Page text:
Stock market today: Global stocks trade mixed after Wall Street logs modest gains


TOKYO — Global shares traded mixed Wednesday, as investors weighed recent data highlighting a slowing U.S. economy that offers both upsides and downsides for Wall Street.

France’s CAC 40 rose 0.4% to 7,966.52, while Germany’s DAX surged 0.6% to 18,516.05. Britain’s FTSE 100 edged up 0.2% to 8,249.33. The future for the Dow Jones Industrial Average was up 0.2% and the S&P 500 future rose 0.1%.

In Asian trading, Japan’s benchmark Nikkei 225 shed 0.9% to finish at 38,490.17. Australia’s S&P/ASX 200 edged up 0.4% to 7,769.00. South Korea’s Kospi jumped 1.0% to 2,689.50. Hong Kong’s Hang Seng slipped 0.1% to 18,424.96, while the Shanghai Composite dipped 0.8% to 3,065.40.

Australia’s economy grew 0.1% in the first quarter, according to data released Wednesday, which some analysts said was weaker than expected.

“This means that the RBA faces the conundrum of having growth heading south and inflation heading north,” Tim Waterer, chief market analyst at KCM Trade, said in a commentary, referring to the Australian central bank.

Cash income for Japanese workers rose 2.1% in May, more than forecast, and analysts said recent data on wage growth in Japan will turn more pronounced once results of the recent spring labor negotiations kick in. That means the Bank of Japan may be more likely to raise interests rates.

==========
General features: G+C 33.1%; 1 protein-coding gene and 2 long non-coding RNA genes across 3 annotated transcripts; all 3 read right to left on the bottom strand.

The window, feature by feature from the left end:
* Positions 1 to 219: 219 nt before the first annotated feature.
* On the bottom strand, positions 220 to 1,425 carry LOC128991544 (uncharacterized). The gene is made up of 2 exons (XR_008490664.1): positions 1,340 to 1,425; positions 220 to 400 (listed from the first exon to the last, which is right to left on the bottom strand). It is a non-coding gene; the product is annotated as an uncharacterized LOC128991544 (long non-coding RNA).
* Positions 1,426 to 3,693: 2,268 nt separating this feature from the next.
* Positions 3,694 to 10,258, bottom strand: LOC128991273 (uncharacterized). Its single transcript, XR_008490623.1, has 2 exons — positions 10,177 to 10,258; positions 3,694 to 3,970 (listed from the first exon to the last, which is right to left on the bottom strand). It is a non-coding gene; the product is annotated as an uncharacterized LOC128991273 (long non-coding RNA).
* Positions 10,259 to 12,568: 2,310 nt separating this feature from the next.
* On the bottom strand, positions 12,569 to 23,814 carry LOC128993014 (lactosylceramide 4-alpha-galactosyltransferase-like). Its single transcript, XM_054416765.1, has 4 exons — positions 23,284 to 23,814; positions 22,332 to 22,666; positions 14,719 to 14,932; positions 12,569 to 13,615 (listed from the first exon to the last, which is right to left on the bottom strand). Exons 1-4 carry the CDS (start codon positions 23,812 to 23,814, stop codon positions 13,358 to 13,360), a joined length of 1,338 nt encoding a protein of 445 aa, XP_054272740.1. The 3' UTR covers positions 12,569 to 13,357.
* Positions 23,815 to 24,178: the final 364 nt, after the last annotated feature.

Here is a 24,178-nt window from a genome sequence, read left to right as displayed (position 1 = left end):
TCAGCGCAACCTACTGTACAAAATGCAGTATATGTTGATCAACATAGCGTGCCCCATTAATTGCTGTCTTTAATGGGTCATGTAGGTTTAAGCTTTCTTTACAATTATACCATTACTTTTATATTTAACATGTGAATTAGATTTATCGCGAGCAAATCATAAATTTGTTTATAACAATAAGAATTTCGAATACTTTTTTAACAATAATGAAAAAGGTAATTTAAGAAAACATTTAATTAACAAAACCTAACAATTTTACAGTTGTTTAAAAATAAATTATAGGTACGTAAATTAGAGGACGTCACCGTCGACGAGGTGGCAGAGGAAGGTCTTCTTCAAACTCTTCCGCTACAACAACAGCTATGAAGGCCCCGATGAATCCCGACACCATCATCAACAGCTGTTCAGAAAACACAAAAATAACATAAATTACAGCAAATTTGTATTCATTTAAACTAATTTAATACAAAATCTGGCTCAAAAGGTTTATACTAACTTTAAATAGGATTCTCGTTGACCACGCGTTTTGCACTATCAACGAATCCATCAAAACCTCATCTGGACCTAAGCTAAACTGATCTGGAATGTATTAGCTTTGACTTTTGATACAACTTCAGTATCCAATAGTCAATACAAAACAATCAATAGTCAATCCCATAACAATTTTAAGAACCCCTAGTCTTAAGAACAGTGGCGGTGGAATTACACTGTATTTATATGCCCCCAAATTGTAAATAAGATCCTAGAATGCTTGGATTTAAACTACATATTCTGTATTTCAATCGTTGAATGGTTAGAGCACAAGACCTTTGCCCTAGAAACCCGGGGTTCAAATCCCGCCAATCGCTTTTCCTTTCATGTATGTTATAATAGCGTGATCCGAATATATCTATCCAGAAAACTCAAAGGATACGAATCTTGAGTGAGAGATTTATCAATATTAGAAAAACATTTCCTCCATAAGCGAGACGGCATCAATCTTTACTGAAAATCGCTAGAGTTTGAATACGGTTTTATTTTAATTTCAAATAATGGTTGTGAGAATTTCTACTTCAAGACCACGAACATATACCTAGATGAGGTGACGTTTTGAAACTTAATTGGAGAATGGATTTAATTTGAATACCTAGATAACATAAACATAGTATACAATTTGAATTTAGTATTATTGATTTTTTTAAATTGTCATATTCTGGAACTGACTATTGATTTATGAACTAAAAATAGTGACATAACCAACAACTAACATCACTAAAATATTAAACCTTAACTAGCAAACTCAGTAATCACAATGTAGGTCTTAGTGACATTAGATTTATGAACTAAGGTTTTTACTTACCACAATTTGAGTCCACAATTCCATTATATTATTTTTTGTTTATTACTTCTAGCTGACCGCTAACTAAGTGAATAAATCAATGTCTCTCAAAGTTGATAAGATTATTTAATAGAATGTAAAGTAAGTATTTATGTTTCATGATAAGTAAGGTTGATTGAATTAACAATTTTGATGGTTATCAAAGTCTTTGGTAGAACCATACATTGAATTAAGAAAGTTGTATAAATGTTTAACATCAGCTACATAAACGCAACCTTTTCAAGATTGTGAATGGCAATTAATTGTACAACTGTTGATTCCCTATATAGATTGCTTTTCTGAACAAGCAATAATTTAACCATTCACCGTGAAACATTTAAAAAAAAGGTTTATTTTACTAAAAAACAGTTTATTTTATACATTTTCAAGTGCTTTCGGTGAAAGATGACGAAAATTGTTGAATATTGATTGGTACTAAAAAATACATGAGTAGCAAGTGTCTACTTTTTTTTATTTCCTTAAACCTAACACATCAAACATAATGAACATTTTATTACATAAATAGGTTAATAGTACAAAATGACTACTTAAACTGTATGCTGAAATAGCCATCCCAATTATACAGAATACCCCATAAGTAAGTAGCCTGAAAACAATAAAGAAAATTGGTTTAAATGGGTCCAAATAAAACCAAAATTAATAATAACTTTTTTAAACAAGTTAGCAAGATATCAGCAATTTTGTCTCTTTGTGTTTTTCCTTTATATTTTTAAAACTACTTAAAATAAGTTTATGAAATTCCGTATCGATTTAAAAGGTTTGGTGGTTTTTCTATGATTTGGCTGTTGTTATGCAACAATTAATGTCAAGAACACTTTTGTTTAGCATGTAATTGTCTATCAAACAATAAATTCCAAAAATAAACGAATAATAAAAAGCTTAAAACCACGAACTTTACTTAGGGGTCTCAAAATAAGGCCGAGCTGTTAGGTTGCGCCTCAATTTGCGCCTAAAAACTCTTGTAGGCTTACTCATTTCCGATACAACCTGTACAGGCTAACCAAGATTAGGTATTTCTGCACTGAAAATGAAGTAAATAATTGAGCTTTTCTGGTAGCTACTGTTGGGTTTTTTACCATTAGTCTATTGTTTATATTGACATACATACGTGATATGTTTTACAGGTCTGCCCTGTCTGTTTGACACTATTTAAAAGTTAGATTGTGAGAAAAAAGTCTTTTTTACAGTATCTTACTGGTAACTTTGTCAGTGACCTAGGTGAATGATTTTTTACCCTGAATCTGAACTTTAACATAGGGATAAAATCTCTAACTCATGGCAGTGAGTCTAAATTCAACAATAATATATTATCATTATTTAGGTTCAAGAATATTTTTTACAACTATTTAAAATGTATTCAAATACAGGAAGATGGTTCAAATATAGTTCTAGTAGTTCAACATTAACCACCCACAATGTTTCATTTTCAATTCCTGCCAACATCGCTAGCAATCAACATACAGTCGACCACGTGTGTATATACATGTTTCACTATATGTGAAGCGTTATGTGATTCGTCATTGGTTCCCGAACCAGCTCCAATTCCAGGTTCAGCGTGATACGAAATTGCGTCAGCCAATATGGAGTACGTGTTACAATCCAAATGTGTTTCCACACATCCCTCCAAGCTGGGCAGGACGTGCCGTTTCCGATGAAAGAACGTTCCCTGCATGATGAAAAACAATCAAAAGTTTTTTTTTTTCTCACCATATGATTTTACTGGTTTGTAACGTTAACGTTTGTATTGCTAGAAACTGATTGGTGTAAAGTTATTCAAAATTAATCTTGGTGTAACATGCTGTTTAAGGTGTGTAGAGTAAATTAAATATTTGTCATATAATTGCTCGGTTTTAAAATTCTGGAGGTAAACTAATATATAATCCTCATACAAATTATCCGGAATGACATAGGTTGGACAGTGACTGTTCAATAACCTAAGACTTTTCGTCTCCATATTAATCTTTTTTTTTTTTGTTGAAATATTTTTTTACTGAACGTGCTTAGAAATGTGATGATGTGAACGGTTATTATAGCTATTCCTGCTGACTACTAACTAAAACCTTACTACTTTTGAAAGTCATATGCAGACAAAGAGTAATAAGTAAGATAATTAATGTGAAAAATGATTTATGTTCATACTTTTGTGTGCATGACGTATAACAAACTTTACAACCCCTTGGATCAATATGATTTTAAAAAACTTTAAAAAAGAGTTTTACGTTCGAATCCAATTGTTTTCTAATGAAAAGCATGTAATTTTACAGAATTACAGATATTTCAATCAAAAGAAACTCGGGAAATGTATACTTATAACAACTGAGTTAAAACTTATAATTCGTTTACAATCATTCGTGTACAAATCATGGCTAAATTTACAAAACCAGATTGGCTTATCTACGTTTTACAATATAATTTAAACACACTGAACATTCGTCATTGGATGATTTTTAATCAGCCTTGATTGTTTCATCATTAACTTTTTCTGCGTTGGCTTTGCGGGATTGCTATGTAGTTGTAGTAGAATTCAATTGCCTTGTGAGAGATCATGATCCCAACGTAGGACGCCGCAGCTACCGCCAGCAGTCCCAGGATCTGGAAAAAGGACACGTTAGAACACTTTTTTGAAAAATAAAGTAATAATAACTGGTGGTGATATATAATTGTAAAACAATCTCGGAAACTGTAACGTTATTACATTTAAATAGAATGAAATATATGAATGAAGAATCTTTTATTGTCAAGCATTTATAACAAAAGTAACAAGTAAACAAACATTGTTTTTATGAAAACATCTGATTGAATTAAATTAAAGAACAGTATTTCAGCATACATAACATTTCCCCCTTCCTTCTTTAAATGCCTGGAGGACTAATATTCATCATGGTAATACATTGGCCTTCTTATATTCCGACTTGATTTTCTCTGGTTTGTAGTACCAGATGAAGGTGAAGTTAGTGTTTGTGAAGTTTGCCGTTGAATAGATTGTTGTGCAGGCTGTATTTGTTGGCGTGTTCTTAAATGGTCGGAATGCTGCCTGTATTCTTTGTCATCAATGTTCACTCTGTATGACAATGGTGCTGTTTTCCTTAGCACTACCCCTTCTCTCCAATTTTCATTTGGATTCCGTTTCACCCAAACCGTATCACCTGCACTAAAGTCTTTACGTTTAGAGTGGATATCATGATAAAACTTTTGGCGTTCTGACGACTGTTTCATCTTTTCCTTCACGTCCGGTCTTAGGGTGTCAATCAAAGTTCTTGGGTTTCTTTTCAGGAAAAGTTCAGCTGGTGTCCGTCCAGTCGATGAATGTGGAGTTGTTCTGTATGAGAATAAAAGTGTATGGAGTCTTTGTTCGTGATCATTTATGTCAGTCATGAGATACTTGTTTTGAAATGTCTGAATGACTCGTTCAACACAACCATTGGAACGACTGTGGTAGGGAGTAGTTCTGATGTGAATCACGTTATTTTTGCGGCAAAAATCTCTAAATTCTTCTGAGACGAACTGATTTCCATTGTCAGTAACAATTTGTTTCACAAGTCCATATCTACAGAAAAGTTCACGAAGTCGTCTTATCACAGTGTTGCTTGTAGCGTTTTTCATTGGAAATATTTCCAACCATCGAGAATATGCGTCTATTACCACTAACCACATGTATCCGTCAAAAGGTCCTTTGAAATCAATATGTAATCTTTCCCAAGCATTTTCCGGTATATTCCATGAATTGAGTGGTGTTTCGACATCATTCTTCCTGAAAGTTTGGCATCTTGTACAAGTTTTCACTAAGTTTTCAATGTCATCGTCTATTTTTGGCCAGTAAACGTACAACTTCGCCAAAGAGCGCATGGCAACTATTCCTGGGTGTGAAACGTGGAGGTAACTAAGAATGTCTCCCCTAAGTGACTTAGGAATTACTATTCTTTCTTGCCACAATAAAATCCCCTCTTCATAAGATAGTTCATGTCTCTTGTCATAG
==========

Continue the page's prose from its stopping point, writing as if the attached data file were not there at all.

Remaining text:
On Tuesday, the S&P 500 ticked up by 0.2%, though more stocks within the index fell than rose. The Dow Jones Industrial Average rose 0.4% and the Nasdaq composite added 0.2%.

If the U.S. Federal Reserve decides to cut interest rates, that would ease pressure on financial markets. The risk is that the economy might overshoot and end up in a painful recession that would cause layoffs for workers across the country and weaken corporate profits, dragging stock prices lower.

A report Tuesday said the number of U.S. job openings at the end of April dropped to the lowest level since 2021. But it followed a report on Monday that showed U.S. manufacturing contracted in May for the 18th time in 19 months. Worries about a slowing economy have hit the price of crude oil in particular this week, raising the possibility of less growth in demand for fuel.

In energy trading, benchmark U.S. crude rose 24 cents to $73.49 a barrel. Brent crude, the international standard, added 26 cents to $77.78 a barrel.

In currency trading, the U.S. dollar rose to 156.22 Japanese yen from 154.84 yen. The euro cost $1.0878, down from $1.0883.



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